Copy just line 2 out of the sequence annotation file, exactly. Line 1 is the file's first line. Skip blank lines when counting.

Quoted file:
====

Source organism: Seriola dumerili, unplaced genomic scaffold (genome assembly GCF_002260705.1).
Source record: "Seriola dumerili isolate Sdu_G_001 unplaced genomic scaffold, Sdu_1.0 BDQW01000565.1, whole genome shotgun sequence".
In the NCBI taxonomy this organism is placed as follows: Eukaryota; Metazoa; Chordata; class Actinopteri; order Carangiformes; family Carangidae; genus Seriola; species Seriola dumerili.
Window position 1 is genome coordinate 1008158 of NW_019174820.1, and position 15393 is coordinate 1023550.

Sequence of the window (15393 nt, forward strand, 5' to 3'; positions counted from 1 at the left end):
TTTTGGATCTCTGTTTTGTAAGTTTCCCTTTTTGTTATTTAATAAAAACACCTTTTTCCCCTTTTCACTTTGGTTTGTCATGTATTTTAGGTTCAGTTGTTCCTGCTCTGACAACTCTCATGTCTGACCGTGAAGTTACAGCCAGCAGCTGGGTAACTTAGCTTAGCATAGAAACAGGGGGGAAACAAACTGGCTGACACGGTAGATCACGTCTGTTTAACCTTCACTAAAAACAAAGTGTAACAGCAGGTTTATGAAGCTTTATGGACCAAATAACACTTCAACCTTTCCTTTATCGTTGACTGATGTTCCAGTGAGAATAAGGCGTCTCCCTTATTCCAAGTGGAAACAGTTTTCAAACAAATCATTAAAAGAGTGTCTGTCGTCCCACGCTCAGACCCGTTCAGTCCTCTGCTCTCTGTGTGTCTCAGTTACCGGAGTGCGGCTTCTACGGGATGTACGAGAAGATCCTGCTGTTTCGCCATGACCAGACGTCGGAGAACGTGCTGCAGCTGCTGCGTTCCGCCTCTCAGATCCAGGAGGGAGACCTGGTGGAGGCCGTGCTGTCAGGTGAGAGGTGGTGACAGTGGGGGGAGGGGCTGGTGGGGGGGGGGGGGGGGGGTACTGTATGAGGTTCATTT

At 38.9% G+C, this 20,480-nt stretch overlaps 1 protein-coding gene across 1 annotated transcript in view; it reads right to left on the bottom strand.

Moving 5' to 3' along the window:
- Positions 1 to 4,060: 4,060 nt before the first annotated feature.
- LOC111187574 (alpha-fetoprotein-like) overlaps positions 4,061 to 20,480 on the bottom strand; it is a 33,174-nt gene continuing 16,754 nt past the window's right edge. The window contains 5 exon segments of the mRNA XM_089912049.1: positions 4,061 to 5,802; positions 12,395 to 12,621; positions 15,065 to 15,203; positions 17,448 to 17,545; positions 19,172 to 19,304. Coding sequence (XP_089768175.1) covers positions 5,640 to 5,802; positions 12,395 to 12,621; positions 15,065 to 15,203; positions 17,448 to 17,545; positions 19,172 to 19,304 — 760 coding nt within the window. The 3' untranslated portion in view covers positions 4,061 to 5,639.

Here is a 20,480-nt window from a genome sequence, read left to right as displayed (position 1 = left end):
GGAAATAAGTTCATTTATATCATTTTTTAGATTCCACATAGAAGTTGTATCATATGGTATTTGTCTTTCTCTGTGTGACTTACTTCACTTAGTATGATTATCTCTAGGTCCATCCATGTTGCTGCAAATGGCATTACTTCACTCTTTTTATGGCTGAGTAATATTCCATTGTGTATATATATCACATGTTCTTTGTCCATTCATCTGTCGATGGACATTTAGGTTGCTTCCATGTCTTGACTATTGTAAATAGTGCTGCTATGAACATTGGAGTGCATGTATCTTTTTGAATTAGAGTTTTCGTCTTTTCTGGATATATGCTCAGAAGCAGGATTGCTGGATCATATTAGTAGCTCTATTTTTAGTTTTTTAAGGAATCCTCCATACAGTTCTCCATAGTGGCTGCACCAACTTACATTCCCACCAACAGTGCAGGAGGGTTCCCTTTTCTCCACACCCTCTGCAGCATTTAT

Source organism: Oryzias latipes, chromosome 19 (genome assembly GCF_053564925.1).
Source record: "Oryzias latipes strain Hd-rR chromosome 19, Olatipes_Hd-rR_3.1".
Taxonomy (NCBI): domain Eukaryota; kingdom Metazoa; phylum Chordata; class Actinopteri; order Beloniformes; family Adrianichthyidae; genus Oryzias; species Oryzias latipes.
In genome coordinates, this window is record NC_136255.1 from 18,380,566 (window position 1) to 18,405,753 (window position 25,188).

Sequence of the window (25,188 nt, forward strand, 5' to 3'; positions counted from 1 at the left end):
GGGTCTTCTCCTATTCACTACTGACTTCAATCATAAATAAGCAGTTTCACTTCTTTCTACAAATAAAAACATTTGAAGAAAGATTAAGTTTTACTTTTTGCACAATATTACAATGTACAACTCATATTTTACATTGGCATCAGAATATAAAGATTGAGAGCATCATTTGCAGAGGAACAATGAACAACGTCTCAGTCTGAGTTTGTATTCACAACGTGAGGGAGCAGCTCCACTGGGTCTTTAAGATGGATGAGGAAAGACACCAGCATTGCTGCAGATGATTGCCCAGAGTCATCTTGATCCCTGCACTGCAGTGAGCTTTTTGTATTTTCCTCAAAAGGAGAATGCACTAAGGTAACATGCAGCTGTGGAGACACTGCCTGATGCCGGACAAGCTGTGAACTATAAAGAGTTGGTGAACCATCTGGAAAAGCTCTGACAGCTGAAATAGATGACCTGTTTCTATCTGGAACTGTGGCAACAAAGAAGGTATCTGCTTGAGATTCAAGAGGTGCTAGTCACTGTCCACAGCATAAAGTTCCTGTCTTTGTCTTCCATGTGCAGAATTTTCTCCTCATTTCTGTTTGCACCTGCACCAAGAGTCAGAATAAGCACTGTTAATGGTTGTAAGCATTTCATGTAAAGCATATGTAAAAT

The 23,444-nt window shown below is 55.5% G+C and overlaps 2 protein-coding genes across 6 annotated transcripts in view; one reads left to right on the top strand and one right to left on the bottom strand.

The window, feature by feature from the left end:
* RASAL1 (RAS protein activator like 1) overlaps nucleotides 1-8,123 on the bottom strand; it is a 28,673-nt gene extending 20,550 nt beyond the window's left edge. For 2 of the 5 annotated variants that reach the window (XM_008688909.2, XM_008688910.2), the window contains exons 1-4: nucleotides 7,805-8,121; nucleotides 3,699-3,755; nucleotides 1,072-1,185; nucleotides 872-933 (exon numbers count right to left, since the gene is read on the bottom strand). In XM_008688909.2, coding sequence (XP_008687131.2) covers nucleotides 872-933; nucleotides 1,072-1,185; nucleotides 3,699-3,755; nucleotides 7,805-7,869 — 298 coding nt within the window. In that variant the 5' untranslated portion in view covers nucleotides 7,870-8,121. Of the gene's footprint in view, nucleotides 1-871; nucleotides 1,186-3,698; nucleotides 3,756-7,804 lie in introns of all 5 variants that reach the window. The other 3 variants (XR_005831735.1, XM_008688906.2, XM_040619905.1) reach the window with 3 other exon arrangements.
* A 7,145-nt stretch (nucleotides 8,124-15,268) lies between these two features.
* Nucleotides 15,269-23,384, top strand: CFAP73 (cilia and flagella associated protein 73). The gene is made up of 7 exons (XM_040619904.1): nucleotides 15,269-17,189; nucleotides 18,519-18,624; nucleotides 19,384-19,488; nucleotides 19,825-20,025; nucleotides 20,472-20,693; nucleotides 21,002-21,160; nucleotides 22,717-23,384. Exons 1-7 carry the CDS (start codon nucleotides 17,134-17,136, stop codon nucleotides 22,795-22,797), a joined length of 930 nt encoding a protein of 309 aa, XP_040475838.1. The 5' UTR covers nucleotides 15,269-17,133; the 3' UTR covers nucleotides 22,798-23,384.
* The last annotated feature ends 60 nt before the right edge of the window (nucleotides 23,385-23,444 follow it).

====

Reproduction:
Source record: "Seriola dumerili isolate Sdu_G_001 unplaced genomic scaffold, Sdu_1.0 BDQW01000565.1, whole genome shotgun sequence".